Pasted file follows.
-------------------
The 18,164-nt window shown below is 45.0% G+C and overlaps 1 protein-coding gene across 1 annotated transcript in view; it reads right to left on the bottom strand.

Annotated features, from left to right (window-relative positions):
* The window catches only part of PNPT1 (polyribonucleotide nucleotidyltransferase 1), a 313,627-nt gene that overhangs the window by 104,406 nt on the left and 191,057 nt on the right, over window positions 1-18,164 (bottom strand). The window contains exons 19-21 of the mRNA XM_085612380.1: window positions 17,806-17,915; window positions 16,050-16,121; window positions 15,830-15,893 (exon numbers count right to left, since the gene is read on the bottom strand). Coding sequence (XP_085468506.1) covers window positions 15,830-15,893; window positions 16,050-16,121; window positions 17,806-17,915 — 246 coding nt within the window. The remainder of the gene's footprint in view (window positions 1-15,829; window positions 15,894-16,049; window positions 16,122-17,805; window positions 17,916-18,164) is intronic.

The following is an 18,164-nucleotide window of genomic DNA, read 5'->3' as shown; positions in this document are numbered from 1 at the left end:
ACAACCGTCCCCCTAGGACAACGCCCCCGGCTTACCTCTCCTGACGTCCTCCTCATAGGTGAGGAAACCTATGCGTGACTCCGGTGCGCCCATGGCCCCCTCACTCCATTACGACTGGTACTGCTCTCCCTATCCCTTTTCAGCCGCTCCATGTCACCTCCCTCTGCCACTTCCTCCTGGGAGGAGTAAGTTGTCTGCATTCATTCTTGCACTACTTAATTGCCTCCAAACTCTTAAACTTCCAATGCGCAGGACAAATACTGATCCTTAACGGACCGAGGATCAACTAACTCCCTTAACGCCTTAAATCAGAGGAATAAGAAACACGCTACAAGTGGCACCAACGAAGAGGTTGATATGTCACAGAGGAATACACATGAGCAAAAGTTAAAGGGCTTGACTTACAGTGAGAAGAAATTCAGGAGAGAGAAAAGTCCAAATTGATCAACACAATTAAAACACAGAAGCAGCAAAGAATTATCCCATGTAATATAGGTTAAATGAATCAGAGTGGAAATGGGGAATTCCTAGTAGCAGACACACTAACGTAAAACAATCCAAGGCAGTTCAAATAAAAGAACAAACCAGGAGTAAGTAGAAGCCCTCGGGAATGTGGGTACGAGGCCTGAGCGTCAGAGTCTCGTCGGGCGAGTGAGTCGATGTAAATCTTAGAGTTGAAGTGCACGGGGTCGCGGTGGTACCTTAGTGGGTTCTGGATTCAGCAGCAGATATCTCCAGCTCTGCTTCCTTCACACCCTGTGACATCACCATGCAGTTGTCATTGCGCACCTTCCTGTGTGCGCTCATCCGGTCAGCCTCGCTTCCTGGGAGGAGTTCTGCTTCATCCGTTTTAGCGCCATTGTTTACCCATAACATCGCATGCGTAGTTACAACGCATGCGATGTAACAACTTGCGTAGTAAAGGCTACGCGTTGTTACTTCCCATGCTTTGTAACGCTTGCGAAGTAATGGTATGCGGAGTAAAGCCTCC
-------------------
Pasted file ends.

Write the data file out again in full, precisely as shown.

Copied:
The 18,164-nt window shown below is 45.0% G+C and overlaps 1 protein-coding gene across 1 annotated transcript in view; it reads right to left on the bottom strand.

Annotated features, from left to right (window-relative positions):
* The window catches only part of PNPT1 (polyribonucleotide nucleotidyltransferase 1), a 313,627-nt gene that overhangs the window by 104,406 nt on the left and 191,057 nt on the right, over window positions 1-18,164 (bottom strand). The window contains exons 19-21 of the mRNA XM_085612380.1: window positions 17,806-17,915; window positions 16,050-16,121; window positions 15,830-15,893 (exon numbers count right to left, since the gene is read on the bottom strand). Coding sequence (XP_085468506.1) covers window positions 15,830-15,893; window positions 16,050-16,121; window positions 17,806-17,915 — 246 coding nt within the window. The remainder of the gene's footprint in view (window positions 1-15,829; window positions 15,894-16,049; window positions 16,122-17,805; window positions 17,916-18,164) is intronic.

The following is an 18,164-nucleotide window of genomic DNA, read 5'->3' as shown; positions in this document are numbered from 1 at the left end:
ACAACCGTCCCCCTAGGACAACGCCCCCGGCTTACCTCTCCTGACGTCCTCCTCATAGGTGAGGAAACCTATGCGTGACTCCGGTGCGCCCATGGCCCCCTCACTCCATTACGACTGGTACTGCTCTCCCTATCCCTTTTCAGCCGCTCCATGTCACCTCCCTCTGCCACTTCCTCCTGGGAGGAGTAAGTTGTCTGCATTCATTCTTGCACTACTTAATTGCCTCCAAACTCTTAAACTTCCAATGCGCAGGACAAATACTGATCCTTAACGGACCGAGGATCAACTAACTCCCTTAACGCCTTAAATCAGAGGAATAAGAAACACGCTACAAGTGGCACCAACGAAGAGGTTGATATGTCACAGAGGAATACACATGAGCAAAAGTTAAAGGGCTTGACTTACAGTGAGAAGAAATTCAGGAGAGAGAAAAGTCCAAATTGATCAACACAATTAAAACACAGAAGCAGCAAAGAATTATCCCATGTAATATAGGTTAAATGAATCAGAGTGGAAATGGGGAATTCCTAGTAGCAGACACACTAACGTAAAACAATCCAAGGCAGTTCAAATAAAAGAACAAACCAGGAGTAAGTAGAAGCCCTCGGGAATGTGGGTACGAGGCCTGAGCGTCAGAGTCTCGTCGGGCGAGTGAGTCGATGTAAATCTTAGAGTTGAAGTGCACGGGGTCGCGGTGGTACCTTAGTGGGTTCTGGATTCAGCAGCAGATATCTCCAGCTCTGCTTCCTTCACACCCTGTGACATCACCATGCAGTTGTCATTGCGCACCTTCCTGTGTGCGCTCATCCGGTCAGCCTCGCTTCCTGGGAGGAGTTCTGCTTCATCCGTTTTAGCGCCATTGTTTACCCATAACATCGCATGCGTAGTTACAACGCATGCGATGTAACAACTTGCGTAGTAAAGGCTACGCGTTGTTACTTCCCATGCTTTGTAACGCTTGCGAAGTAATGGTATGCGGAGTAAAGCCTCC